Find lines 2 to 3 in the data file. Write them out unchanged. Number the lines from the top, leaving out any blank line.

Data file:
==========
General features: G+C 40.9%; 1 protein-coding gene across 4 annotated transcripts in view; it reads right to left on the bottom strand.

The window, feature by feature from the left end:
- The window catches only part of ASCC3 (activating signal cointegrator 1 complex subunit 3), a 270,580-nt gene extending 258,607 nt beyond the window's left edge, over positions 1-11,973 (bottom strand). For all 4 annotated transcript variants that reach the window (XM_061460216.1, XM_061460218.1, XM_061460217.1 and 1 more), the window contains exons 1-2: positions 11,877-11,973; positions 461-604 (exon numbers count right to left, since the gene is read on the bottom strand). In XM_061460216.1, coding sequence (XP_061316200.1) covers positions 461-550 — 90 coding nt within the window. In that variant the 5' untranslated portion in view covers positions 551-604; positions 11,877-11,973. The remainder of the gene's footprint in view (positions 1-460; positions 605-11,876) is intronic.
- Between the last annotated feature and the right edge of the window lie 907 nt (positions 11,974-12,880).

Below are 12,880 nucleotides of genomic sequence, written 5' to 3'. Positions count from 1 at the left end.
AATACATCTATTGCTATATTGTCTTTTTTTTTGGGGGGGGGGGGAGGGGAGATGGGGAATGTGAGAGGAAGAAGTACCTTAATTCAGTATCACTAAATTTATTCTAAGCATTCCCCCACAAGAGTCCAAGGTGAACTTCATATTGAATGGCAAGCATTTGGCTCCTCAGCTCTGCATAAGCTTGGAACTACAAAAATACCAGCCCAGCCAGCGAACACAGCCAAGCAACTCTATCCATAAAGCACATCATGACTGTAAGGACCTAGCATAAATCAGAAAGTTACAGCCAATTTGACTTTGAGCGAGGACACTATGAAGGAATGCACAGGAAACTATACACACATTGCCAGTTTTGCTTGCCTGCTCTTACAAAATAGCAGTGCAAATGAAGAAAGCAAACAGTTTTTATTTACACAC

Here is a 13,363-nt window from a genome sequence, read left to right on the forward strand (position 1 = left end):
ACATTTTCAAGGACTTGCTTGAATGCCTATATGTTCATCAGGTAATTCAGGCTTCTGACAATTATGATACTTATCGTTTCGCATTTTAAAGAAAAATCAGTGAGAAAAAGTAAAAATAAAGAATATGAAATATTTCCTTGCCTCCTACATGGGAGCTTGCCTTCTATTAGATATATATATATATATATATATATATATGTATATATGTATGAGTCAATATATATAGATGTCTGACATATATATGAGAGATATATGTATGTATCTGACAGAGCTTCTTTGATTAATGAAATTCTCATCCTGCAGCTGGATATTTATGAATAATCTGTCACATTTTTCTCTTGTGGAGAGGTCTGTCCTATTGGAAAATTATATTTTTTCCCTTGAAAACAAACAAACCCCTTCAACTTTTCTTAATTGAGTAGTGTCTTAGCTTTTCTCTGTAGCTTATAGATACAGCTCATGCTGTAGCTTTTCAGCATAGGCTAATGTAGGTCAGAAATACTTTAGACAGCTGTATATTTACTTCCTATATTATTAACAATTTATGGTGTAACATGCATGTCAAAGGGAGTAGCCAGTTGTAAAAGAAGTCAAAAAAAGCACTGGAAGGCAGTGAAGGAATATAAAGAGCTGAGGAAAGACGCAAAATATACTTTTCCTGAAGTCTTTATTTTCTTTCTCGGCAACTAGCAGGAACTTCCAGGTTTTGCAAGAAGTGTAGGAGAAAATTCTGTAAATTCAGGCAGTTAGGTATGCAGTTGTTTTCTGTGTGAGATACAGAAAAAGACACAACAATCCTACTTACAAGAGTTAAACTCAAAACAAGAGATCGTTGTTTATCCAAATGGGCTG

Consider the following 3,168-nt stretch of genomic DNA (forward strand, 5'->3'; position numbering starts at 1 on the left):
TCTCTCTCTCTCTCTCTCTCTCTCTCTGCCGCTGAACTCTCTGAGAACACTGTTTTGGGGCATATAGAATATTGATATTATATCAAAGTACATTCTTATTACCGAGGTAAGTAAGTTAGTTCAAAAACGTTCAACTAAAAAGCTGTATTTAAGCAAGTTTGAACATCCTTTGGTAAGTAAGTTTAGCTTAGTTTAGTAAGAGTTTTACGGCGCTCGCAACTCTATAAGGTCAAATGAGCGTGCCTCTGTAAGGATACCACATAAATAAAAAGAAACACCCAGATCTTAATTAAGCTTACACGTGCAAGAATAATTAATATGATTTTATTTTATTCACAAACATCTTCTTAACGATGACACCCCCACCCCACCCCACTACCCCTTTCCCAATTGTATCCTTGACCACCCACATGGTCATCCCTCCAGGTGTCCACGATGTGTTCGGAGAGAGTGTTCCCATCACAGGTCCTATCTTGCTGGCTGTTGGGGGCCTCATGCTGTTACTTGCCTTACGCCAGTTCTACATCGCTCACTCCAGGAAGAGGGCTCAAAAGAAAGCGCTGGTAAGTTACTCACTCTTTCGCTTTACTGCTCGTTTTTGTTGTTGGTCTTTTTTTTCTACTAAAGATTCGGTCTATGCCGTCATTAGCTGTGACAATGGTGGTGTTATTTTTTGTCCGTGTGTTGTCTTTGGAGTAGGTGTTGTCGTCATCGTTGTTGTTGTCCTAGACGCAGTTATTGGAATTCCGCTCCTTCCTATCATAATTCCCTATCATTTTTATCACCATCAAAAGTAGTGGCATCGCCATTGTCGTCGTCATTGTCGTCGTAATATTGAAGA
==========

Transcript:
The window, feature by feature from the left end:
- The window catches only part of ASCC3 (activating signal cointegrator 1 complex subunit 3), a 270,580-nt gene extending 258,607 nt beyond the window's left edge, over positions 1-11,973 (bottom strand). For all 4 annotated transcript variants that reach the window (XM_061460216.1, XM_061460218.1, XM_061460217.1 and 1 more), the window contains exons 1-2: positions 11,877-11,973; positions 461-604 (exon numbers count right to left, since the gene is read on the bottom strand). In XM_061460216.1, coding sequence (XP_061316200.1) covers positions 461-550 — 90 coding nt within the window. In that variant the 5' untranslated portion in view covers positions 551-604; positions 11,877-11,973. The remainder of the gene's footprint in view (positions 1-460; positions 605-11,876) is intronic.